April 20, 2022
With taller towers and longer blades, are lightning strikes to wind turbines becoming more common?
Lightning strikes are on the rise, which means the chances of wind turbines sustaining lightning damage are also increasing. Lightning activity directly correlates with the surface temperature of the earth as well as several other parameters. Increasing surface temperatures could increase thunderstorm activity, which typically includes lightning. Research has highlighted the impact of climate change on the prevalence of lightning. One such study from the University of California published in Science magazine showed that a 1°C increase in temperature would increase the frequency of lightning strikes by 12%. Recent data from Vaisala on lightning frequency indicates that the number of strikes in the continental United States increased by 14% in 2021 versus 2020, with Texas having the highest number of strikes of all U.S. states that year. When a specific site is determined to be at higher risk for damage from lightning, it is important to have an appropriate system in place to monitor your site for potential lightning strikes and inspect for possible damage.
If you suspect you’re experiencing more lightning strikes on turbines than you previously have or simply want to be proactive, checking your lightning risk is a good place to start. A site-specific lightning study can help you review your lightning risk. You can then determine if your lightning protection system performs up to its specified protection level.
Can the siting and operations of turbines impact lightning risk?
While there are few formal studies of what drives turbine lightning risk, it is generally a good idea to consider the site and operation of turbines. First, the amount of wind energy capacity deployed is growing every year – quadrupling over the past decade, according to the Global Wind Energy Council (GWEC). With the increased number of turbines and frequency of lightning strikes, the probability of lightning damaging wind turbines naturally increases. As the hub height of new wind turbines increases and rotor diameters expand, the risk from lightning also increases. The upside to this is that more strikes allow for more information in this field.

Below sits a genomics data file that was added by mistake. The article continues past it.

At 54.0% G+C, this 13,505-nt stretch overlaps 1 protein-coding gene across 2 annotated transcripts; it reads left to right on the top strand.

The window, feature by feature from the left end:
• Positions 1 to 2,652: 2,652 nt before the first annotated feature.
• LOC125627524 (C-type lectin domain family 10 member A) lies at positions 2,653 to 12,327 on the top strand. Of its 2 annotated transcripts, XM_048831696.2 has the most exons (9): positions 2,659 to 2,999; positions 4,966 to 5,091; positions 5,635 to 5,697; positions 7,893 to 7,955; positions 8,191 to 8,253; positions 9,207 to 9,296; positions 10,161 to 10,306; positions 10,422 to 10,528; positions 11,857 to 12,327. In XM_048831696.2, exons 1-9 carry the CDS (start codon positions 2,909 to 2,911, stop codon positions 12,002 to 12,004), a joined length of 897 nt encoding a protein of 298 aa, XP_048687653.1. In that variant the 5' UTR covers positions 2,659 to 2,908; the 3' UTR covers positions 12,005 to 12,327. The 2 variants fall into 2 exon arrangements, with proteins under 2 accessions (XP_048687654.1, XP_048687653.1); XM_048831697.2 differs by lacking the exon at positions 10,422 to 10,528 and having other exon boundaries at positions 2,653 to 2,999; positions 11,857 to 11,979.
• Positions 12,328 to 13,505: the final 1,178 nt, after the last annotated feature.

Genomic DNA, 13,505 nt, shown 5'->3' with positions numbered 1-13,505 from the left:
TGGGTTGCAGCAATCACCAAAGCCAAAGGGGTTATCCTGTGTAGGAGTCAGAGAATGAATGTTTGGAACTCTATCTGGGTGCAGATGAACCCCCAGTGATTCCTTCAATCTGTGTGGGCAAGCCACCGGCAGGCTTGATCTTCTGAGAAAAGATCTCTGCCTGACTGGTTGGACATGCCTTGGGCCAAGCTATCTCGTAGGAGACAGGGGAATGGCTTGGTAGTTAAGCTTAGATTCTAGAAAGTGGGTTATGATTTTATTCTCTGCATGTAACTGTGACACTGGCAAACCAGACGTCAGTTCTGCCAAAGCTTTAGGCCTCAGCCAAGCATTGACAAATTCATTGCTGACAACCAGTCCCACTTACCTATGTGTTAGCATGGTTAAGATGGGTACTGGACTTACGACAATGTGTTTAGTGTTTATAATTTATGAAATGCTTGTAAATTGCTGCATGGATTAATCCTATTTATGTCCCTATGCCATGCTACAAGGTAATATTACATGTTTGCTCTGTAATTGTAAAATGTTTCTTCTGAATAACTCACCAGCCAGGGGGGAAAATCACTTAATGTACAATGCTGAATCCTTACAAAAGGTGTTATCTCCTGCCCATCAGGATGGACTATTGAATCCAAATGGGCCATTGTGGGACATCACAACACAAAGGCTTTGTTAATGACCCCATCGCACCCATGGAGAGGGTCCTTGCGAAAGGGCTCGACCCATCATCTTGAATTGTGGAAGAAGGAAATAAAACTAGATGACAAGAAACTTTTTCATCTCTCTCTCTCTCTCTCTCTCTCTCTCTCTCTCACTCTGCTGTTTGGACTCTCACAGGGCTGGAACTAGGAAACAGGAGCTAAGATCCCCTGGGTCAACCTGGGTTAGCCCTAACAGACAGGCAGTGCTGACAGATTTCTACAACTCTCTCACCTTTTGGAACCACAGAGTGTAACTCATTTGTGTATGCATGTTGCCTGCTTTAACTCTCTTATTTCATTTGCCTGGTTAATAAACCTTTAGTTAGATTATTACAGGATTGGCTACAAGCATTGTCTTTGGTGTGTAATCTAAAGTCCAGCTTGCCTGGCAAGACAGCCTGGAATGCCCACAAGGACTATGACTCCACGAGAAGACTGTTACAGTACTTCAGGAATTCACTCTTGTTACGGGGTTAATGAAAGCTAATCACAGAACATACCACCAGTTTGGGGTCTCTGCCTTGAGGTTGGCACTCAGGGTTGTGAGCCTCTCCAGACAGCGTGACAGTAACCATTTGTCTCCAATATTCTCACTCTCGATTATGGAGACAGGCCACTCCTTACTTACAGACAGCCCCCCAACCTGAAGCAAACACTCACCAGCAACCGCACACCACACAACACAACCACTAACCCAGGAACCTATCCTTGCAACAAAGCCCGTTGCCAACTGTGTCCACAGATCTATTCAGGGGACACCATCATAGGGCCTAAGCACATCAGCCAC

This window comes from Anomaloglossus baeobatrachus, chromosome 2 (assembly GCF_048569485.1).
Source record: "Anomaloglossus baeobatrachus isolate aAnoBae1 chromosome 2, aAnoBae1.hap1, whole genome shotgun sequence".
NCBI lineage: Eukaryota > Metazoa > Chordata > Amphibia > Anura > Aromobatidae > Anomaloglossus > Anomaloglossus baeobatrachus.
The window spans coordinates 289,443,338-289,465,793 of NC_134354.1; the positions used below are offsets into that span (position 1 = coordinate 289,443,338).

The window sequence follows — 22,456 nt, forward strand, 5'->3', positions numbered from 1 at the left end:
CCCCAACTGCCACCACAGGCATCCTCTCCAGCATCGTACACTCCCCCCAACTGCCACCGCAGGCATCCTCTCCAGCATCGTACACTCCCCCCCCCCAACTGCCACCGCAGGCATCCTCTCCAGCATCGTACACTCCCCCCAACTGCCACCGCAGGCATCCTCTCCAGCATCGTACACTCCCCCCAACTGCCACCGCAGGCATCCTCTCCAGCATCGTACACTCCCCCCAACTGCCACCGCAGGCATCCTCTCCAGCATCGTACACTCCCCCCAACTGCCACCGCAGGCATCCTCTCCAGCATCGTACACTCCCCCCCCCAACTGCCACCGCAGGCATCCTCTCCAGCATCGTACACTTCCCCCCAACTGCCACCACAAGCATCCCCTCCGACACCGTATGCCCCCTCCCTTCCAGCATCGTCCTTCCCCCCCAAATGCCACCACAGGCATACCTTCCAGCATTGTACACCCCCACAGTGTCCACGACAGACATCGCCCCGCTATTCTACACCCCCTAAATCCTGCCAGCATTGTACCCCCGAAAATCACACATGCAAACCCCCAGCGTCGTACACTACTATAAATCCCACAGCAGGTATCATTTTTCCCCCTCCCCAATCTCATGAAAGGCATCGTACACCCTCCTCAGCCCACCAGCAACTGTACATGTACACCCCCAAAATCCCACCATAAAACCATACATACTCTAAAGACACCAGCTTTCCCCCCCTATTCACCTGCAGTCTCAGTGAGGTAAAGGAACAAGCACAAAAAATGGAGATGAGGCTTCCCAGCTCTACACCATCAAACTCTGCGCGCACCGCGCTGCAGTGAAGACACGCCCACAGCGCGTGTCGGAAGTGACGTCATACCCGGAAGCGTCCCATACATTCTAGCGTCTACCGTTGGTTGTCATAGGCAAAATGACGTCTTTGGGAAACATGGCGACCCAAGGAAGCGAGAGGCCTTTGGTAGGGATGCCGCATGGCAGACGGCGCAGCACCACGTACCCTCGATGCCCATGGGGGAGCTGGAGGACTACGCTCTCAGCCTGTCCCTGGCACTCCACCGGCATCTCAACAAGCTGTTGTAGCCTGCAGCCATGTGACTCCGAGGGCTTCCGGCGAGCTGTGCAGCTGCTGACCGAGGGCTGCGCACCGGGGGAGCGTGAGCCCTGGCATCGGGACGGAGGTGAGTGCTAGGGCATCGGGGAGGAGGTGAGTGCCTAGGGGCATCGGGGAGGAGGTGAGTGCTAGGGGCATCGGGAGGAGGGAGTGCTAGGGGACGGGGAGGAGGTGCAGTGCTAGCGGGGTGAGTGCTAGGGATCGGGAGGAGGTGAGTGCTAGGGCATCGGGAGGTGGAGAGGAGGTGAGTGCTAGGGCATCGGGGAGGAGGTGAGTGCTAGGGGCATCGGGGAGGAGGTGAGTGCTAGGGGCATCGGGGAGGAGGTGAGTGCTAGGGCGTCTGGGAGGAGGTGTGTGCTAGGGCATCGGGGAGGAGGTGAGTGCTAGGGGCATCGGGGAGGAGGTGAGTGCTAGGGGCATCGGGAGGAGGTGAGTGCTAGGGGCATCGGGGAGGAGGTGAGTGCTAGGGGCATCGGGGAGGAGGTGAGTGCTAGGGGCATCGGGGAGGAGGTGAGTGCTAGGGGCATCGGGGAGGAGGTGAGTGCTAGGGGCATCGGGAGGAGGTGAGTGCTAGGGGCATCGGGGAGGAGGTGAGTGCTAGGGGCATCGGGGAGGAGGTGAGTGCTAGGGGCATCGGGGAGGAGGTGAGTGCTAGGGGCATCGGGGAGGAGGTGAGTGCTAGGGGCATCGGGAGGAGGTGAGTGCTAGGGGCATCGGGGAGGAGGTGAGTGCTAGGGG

A project’s location also may be a factor in the risk of lightning activity, affecting some sites more than others. Projects in the Midwest are seeing the most significant amount of lightning activity. The local elevation of the project and surrounding geography also can play a role within specific regions. Other studies have shown that if the wind turbines are installed too closely together, a lightning strike on one turbine increases the chances of lightning interaction with a neighboring turbine. Several studies have noted that the blades' normal rotation may increase the risk of lightning strikes. Therefore, operational practices, including shutting down turbines if lightning is detected nearby, may be an option if lightning risk at a site is of concern.
The selection of turbine equipment also may impact the risk of damage from lightning. Through its review of lightning blade damage, UL has observed that the type of material used to build the blades and the design of the lightning protection system can change the risk from lightning damage. All wind turbine Original Equipment Manufacturers (OEMs) include Lightning Protection Systems (LPS) in their designs. However, not all LPS designs perform with the same effectiveness.
A lightning assessment can help manage expectations around risk
The key to managing expectations from lightning risk is to understand each project’s baseline risk level by conducting a site-specific lightning assessment. The benefits of such an evaluation include:
If you want to know more about how a lightning assessment can help you, contact UL’s advisory team at firstname.lastname@example.org.